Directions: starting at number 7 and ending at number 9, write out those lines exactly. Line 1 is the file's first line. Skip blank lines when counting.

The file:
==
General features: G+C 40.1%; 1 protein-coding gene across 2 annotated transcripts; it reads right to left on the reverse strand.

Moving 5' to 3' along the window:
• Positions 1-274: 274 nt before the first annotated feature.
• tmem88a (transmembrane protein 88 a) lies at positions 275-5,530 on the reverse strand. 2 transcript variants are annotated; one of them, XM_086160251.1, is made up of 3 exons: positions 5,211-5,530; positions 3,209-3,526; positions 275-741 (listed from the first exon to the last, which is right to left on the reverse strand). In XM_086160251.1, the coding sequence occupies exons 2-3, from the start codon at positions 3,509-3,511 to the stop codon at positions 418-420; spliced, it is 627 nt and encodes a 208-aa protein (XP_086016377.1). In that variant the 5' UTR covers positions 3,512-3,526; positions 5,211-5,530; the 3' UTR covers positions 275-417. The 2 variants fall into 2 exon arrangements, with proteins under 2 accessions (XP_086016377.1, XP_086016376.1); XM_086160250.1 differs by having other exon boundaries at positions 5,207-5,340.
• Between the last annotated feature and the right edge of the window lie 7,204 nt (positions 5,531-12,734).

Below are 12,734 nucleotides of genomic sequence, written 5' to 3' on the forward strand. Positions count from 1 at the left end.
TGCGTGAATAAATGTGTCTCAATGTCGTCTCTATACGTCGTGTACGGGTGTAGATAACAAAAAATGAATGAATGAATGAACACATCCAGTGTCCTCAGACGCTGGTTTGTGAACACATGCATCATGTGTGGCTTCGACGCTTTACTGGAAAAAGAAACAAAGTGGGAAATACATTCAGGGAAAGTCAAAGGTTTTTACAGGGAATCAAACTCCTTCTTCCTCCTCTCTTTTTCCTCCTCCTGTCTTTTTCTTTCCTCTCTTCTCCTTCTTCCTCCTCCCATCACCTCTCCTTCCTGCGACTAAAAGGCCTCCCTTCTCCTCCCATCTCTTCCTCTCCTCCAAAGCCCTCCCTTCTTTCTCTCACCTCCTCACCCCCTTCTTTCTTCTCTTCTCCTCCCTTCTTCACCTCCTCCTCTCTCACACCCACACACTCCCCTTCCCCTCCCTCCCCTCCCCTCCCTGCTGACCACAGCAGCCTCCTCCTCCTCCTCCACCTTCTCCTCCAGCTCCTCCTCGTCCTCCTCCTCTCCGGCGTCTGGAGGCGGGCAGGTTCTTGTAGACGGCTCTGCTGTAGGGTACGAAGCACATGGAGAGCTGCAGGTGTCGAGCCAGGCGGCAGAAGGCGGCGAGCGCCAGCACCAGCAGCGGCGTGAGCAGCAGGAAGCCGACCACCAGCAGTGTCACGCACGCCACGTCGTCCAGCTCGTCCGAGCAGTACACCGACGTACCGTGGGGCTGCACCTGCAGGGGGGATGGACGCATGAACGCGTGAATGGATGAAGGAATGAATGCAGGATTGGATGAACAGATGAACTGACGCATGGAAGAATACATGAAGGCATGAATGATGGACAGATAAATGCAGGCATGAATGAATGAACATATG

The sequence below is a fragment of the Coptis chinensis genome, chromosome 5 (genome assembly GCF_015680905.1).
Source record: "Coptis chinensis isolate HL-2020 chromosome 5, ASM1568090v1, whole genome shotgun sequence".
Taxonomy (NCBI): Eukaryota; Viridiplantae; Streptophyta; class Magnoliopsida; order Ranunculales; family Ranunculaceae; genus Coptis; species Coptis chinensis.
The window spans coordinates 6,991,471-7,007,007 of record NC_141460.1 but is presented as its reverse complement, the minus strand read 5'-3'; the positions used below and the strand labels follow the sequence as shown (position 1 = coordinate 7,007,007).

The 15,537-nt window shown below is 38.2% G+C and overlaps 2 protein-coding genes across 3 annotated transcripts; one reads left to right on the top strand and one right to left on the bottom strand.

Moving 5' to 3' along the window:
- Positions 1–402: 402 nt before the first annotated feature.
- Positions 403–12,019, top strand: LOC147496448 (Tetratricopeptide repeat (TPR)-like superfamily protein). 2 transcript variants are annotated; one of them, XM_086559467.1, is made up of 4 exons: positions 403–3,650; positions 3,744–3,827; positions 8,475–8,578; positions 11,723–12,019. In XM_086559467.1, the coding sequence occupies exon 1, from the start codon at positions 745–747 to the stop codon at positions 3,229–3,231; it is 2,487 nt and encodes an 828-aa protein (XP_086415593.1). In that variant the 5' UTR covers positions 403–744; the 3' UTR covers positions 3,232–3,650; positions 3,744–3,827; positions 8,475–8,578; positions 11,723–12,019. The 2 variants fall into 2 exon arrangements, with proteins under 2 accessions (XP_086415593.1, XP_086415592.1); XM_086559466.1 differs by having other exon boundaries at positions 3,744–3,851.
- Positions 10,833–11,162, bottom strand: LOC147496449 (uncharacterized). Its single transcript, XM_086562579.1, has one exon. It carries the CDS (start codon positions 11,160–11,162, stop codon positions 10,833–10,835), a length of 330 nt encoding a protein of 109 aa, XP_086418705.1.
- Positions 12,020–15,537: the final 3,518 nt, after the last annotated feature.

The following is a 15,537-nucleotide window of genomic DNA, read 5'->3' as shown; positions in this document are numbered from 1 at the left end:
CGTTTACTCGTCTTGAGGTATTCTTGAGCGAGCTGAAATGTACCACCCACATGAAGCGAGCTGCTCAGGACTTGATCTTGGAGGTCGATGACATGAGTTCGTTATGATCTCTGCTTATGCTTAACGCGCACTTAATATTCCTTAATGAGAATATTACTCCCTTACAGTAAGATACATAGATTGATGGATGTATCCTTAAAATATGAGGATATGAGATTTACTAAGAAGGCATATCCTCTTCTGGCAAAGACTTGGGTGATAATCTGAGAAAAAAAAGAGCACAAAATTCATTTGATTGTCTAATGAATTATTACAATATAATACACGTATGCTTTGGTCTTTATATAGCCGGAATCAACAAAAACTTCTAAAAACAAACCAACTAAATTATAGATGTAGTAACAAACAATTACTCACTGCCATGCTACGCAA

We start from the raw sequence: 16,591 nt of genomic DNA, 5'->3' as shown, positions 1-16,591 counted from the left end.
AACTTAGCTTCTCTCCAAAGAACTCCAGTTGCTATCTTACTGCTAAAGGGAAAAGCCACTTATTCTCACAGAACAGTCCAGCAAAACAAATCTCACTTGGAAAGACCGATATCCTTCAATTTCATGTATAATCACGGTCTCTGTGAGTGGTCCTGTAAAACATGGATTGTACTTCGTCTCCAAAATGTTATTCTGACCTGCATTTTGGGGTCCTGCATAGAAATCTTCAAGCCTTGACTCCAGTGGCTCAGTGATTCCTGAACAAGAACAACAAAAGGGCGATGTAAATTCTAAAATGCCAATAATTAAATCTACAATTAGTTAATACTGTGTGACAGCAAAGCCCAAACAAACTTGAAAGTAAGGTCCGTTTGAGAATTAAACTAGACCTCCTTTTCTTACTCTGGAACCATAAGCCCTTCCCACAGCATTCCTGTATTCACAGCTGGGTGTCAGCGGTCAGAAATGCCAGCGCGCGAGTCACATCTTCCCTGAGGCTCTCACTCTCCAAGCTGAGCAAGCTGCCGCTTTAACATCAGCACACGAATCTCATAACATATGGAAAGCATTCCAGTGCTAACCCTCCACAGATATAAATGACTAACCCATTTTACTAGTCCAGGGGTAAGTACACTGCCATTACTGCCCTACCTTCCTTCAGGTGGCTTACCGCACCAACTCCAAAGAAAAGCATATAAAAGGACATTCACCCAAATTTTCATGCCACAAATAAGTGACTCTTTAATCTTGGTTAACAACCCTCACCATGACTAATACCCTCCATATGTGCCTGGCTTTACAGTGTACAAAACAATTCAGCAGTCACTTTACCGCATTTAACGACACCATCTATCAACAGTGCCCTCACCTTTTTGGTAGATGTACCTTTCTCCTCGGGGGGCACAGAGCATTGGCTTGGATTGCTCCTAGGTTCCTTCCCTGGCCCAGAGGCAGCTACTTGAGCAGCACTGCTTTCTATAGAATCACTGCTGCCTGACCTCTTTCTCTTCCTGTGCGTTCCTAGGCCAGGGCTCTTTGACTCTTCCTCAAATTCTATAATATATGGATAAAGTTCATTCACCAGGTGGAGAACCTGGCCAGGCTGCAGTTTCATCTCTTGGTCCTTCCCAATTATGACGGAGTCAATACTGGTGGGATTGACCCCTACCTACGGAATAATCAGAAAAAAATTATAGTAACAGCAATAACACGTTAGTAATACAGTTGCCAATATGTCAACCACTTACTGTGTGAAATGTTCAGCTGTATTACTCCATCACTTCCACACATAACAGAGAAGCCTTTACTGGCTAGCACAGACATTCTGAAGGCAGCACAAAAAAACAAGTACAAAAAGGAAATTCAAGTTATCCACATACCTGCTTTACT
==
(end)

TGCGTGAATAAATGTGTCTCAATGTCGTCTCTATACGTCGTGTACGGGTGTAGATAACAAAAAATGAATGAATGAATGAACACATCCAGTGTCCTCAGACGCTGGTTTGTGAACACATGCATCATGTGTGGCTTCGACGCTTTACTGGAAAAAGAAACAAAGTGGGAAATACATTCAGGGAAAGTCAAAGGTTTTTACAGGGAATCAAACTCCTTCTTCCTCCTCTCTTTTTCCTCCTCCTGTCTTTTTCTTTCCTCTCTTCTCCTTCTTCCTCCTCCCATCACCTCTCCTTCCTGCGACTAAAAGGCCTCCCTTCTCCTCCCATCTCTTCCTCTCCTCCAAAGCCCTCCCTTCTTTCTCTCACCTCCTCACCCCCTTCTTTCTTCTCTTCTCCTCCCTTCTTCACCTCCTCCTCTCTCACACCCACACACTCCCCTTCCCCTCCCTCCCCTCCCCTCCCTGCTGACCACAGCAGCCTCCTCCTCCTCCTCCACCTTCTCCTCCAGCTCCTCCTCGTCCTCCTCCTCTCCGGCGTCTGGAGGCGGGCAGGTTCTTGTAGACGGCTCTGCTGTAGGGTACGAAGCACATGGAGAGCTGCAGGTGTCGAGCCAGGCGGCAGAAGGCGGCGAGCGCCAGCACCAGCAGCGGCGTGAGCAGCAGGAAGCCGACCACCAGCAGTGTCACGCACGCCACGTCGTCCAGCTCGTCCGAGCAGTACACCGACGTACCGTGGGGCTGCACCTGCAGGGGGGATGGACGCATGAACGCGTGAATGGATGAAGGAATGAATGCAGGATTGGATGAACAGATGAACTGACGCATGGAAGAATACATGAAGGCATGAATGATGGACAGATAAATGCAGGCATGAATGAATGAACATATG

The sequence below is a fragment of the Coptis chinensis genome, chromosome 5 (genome assembly GCF_015680905.1).
Source record: "Coptis chinensis isolate HL-2020 chromosome 5, ASM1568090v1, whole genome shotgun sequence".